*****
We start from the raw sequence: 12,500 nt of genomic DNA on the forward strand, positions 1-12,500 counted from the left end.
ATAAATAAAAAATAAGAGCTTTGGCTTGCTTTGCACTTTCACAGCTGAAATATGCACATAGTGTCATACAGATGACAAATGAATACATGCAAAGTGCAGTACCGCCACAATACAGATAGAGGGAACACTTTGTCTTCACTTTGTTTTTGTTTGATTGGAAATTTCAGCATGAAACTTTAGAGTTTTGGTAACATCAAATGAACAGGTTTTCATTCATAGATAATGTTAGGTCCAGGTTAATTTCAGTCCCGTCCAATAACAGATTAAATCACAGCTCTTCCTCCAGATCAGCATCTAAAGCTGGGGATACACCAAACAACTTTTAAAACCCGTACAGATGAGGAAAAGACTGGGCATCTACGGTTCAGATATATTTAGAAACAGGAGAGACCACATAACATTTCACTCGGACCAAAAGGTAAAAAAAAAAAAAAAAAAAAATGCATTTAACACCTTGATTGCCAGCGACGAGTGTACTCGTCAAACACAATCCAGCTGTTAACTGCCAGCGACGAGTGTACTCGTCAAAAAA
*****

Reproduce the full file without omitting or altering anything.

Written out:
We start from the raw sequence: 12,500 nt of genomic DNA on the forward strand, positions 1-12,500 counted from the left end.
ATAAATAAAAAATAAGAGCTTTGGCTTGCTTTGCACTTTCACAGCTGAAATATGCACATAGTGTCATACAGATGACAAATGAATACATGCAAAGTGCAGTACCGCCACAATACAGATAGAGGGAACACTTTGTCTTCACTTTGTTTTTGTTTGATTGGAAATTTCAGCATGAAACTTTAGAGTTTTGGTAACATCAAATGAACAGGTTTTCATTCATAGATAATGTTAGGTCCAGGTTAATTTCAGTCCCGTCCAATAACAGATTAAATCACAGCTCTTCCTCCAGATCAGCATCTAAAGCTGGGGATACACCAAACAACTTTTAAAACCCGTACAGATGAGGAAAAGACTGGGCATCTACGGTTCAGATATATTTAGAAACAGGAGAGACCACATAACATTTCACTCGGACCAAAAGGTAAAAAAAAAAAAAAAAAAAAATGCATTTAACACCTTGATTGCCAGCGACGAGTGTACTCGTCAAACACAATCCAGCTGTTAACTGCCAGCGACGAGTGTACTCGTCAAAAAA